Fire Radiative Power is used to measure intensity; it depicts the pixel-integrated fire radiative power in MW (megawatts). FRP provides information on the measured radiant heat output of detected fires. The amount of radiant heat energy liberated per unit time (the Fire Radiative Power) is thought to be related to the rate at which fuel is being consumed at the time of satellite overpass.
The distortion you note is due to the display of the data in geographic coordinates. In this case the data are displayed in latitude/longitude coordinates based on their location on a three-dimensional sphere representing the Earth. When the data are portrayed this way in a viewer, some particular distortion is apparent. However, when geographic data are also projected onto a 2-dimensional plane using a map projection, there is no one perfect projection that has no distortion or error either. Map projections typically do well at maintaining one or more of the basic spatial properties (shape, area, distance, direction), but not all of them. As an example, some web map viewers/applications display data using Web Map Mercator projection. The properties of this projection introduces scale distortion and makes features in the higher latitudes appear larger than they are in reality. This is just one common example, but there are always tradeoffs when displaying geographic data.
Thanks for your query.
You can obtain burned area data from MODIS (MCD65) (GeoTIFF, shape and HDF files) from http://modis-fire.umd.edu/pages/BurnedArea.php
The algorithm doesn't pick up small / cool fires so that may only get you so far.
You can try using the 721 band combination in Worldview: https://earthdata.nasa.gov/files/Using_721_for_NRT_burned_area_web.pdf
In the not too distant future there will be a VIIRS burned area product but this is not available yet. You can find out more here: https://viirsland.gsfc.nasa.gov/Products/NASA/BurnedAreaESDR.html
I hope this helps
Please note the MODIS archive is made up of standard quality data when available (approximately 2 months after overpass) and the near real-time data. The difference between the two is explained in the FAQs: https://earthdata.nasa.gov/firms-faq#ed-nrt-standard
It is recommended you review the FAQs before using the data and consult the relevant user guides for MODIS and VIIRS:
Please note: there is a limit on how much data you can download at once, so you may have to break up your request in to smaller requests - depending on the size of your area of interest and date range.
I hope this helps
FIRMS User Support
You can opt to receive a .CSV file for your fire email alert from FIRMS and this can be opened in EXCEL using the File / import option. See instructions below:
First, save the CSV file to you computer
You can open this in EXCEL using the following -
In Go to File on the top menu
/ select import
/ select CSV then select import
/ choose the CSV file you saved from your alert
/ select "delimited" for the file type that best describes your data
/ select "next"
make sure "comma" is selected as a delimiter,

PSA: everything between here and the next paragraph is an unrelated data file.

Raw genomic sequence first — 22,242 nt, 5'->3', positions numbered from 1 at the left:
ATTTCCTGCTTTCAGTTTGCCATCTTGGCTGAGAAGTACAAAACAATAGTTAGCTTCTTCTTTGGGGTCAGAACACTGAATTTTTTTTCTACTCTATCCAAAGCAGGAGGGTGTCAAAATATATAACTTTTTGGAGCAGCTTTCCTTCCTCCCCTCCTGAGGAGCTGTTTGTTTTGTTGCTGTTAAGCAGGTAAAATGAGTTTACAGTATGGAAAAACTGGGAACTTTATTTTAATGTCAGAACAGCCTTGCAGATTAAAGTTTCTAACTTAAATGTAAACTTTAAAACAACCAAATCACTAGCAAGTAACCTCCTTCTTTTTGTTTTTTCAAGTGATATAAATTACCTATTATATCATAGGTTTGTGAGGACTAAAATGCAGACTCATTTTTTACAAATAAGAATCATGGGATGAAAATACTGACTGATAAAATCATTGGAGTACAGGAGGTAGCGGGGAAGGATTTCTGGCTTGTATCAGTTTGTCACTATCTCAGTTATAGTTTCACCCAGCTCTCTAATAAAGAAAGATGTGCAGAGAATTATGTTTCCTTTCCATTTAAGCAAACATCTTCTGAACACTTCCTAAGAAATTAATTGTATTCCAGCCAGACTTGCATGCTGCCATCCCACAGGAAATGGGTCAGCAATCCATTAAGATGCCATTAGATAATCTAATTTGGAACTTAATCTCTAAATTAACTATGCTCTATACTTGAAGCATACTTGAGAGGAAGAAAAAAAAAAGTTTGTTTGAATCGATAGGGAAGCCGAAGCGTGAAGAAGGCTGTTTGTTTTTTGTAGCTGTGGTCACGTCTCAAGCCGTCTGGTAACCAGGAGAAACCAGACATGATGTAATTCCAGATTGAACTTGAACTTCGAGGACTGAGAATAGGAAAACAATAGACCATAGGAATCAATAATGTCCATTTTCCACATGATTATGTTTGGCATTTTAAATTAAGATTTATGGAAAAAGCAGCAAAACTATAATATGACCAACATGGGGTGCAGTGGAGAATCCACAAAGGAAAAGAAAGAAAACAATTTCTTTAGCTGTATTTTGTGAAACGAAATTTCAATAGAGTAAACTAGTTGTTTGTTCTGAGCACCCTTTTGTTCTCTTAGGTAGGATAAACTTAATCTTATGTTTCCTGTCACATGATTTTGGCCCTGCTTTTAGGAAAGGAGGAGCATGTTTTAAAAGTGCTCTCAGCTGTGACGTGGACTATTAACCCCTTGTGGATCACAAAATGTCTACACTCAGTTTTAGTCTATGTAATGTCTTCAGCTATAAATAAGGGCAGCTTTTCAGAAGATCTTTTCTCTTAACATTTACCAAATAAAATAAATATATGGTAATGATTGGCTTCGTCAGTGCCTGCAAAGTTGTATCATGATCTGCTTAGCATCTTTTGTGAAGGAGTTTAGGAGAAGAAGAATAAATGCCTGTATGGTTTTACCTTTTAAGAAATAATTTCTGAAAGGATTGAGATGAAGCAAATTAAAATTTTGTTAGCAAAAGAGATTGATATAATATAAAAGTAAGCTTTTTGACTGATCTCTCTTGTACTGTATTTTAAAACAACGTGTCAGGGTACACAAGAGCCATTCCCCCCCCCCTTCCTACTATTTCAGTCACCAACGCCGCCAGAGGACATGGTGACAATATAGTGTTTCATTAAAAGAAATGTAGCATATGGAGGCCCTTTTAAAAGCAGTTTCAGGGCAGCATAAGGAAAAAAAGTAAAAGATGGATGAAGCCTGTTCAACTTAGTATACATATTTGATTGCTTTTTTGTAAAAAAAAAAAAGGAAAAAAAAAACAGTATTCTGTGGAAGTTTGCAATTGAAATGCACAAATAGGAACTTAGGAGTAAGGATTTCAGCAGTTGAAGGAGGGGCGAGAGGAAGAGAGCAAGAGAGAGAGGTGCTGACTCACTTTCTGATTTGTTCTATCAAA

you should now be able to read the data in an Excel spreadsheet.
For information on the attributes go to:
Please try the following:
Go to https://firms.modaps.eosdis.nasa.gov/alerts/
enter your email address and hit proceed
select create fire alert
in the drop down box that says "World" select "custom region" then "Use Map"
on the map Select "Streets" from the Basemaps menu on the bottom of the screen. From here you should be able to zoom in and draw a polygon around the protected areas.
Go to https://firms.modaps.eosdis.nasa.gov/alerts/
Enter your email address and click proceed. Follow the instructions to
"edit" your new alert.
You can use the map to zoom in and select your area of interest either
by drawing a polygon, entering corner coordinates, or by selecting a
country or protected area.
Please review the FAQs: https://earthdata.nasa.gov/firms-faq for more information.
If you have problems, let me know
Re: questions about NRT alerts
The FIRMS email alerts can be sent in near real-time, daily or weekly, so if you want to find out about fires detected as soon as possible you should subscribe to a near real-time email alert.
The fire points are sent out in an email as soon as they are processed by LANCE. Alerts are sent only if a fire (or hotspot) was detected. Near real-time alerts are usually sent within 3 hours of satellite overpass for fires detected using MODIS, onboard Aqua and Terra, and within 4 hours for fires detected using data from VIIRS. The near real-time alerts are subscribed to and managed by the user just the same way as the daily and weekly detection summaries.
Please see our FAQs for more information.
If you have further questions, please let me know.
For MODIS the confidence value ranges between 0% and 100% and can be used to assign one of the three fire classes (low-confidence fire, nominal-confidence fire, or high-confidence fire) to all fire pixels within the fire mask. In some applications errors of commission (or false alarms) are particularly undesirable, and for these applications one might be willing to trade a lower detection rate to gain a lower false alarm rate. Conversely, for other applications missing any fire might be especially undesirable, and one might then be willing to tolerate a higher false alarm rate to ensure that fewer true fires are missed. Users requiring fewer false alarms may wish to retain only nominal- and high-confidence fire pixels, and treat low-confidence fire pixels as clear, non-fire, land pixels. Users requiring maximum fire detectability who are able to tolerate a higher incidence of false alarms should consider all three classes of fire pixels.